1. The sum of $10,422.50 shall be paid from plaintiff to the defendant. This sum is based upon the [c]court's analysis of the [c]ertification of [s]ervices prepared by Davis & Mendelson, L.L.C. for attorney's time and fees expended between October 5, 2005[,] and September 29, 2006, and is an allocation of a portion of the invoices rendered, and, it is further ORDERED that

2. This sum may be paid by plaintiff in installments distributed over the next [twenty-four] calendar months to defendant.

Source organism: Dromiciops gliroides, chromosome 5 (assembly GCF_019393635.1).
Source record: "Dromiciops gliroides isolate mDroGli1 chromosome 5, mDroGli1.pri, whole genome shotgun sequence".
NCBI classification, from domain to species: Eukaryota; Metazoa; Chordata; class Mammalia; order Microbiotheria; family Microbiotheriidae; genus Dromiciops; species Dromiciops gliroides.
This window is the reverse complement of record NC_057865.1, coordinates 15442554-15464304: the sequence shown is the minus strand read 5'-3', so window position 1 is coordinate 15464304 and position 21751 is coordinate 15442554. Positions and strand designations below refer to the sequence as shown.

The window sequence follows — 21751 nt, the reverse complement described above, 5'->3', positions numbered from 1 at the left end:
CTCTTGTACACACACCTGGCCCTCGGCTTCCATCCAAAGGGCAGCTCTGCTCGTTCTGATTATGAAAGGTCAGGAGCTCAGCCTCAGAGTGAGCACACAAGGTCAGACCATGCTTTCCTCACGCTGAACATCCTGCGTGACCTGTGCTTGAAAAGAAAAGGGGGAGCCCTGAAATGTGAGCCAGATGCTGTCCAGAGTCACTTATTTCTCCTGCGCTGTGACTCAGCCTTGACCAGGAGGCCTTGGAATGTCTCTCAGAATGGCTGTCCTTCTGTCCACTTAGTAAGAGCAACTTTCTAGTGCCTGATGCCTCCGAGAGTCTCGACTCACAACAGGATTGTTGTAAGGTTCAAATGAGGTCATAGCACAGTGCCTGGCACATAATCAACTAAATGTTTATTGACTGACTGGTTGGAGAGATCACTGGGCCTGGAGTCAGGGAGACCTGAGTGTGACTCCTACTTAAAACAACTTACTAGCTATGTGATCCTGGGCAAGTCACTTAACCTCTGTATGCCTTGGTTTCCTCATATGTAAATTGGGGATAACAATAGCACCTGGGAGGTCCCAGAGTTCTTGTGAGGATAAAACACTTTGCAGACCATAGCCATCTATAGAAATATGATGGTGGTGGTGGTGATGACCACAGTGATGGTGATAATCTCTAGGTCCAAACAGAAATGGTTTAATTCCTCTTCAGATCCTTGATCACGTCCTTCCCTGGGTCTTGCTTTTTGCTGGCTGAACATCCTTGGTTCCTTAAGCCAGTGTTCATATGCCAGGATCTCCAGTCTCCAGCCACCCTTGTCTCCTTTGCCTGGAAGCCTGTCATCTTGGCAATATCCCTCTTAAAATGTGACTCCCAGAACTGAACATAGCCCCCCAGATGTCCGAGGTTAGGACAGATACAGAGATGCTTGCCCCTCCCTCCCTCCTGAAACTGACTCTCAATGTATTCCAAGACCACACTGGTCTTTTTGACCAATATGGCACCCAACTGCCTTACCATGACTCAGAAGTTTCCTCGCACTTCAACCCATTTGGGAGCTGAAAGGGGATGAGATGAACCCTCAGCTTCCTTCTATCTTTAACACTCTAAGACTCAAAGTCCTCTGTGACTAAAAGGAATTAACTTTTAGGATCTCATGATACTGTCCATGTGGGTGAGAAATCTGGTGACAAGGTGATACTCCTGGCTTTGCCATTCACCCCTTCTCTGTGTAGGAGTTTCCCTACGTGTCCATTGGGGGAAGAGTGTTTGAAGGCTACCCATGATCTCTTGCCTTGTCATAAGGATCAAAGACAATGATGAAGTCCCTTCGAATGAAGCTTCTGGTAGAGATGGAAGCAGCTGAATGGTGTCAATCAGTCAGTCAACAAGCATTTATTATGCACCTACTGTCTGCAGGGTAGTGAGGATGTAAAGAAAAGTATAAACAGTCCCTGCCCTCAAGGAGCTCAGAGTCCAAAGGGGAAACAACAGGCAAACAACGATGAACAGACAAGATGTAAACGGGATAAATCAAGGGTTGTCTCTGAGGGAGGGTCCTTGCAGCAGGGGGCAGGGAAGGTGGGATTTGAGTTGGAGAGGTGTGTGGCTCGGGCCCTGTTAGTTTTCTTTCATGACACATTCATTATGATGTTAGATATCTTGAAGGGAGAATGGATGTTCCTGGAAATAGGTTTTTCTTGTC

The findings set forth above are not adequate to permit us to review this counsel fee award. "[T]he award of counsel fees in a matrimonial action is discretionary with the trial court and an exercise thereof will not be disturbed in an absence of a showing of abuse." Chestone v. Chestone, 322 N.J. Super. 250, 258 (App. Div. 1999); see Berkowitz v. Berkowitz, 55 N.J. 564, 570 (1970) (same); N.J.S.A. 2A:34-23 (authorizing award of attorney fees). "[J]udicial discretion means legal discretion in the exercise of which the court must take account of the law applicable to the particular circumstances of the case and be governed accordingly." State v. Madan, 366 N.J. Super. 98, 110 (App. Div. 2004) (quoting Wasserstein v. Swern & Co., 84 N.J. Super. 1, 6 (App. Div.), certif. denied, 43 N.J. 125 (1964)). "[I]f the trial judge misconceives the applicable law or misapplies it to the factual complex, in total effect the exercise of legal discretion lacks a foundation and becomes an arbitrary act." Ibid. Because the trial court did not articulate factual findings or correlate factual findings with the relevant legal standards, we are left to speculate about whether this exercise of discretion is founded on the evidence and the law or an arbitrary act. See Curtis v. Finneran, 83 N.J. 563, 570 (1980) (discussing the trial court's responsibility to state findings of fact and conclusions of law); Rosenberg v. Bunce, 214 N.J. Super. 300, 304 (App. Div. 1986) (discussing the trial court's obligation to state findings of fact and legal conclusions relevant to a discretionary decision). For that reason, we vacate the order and remand.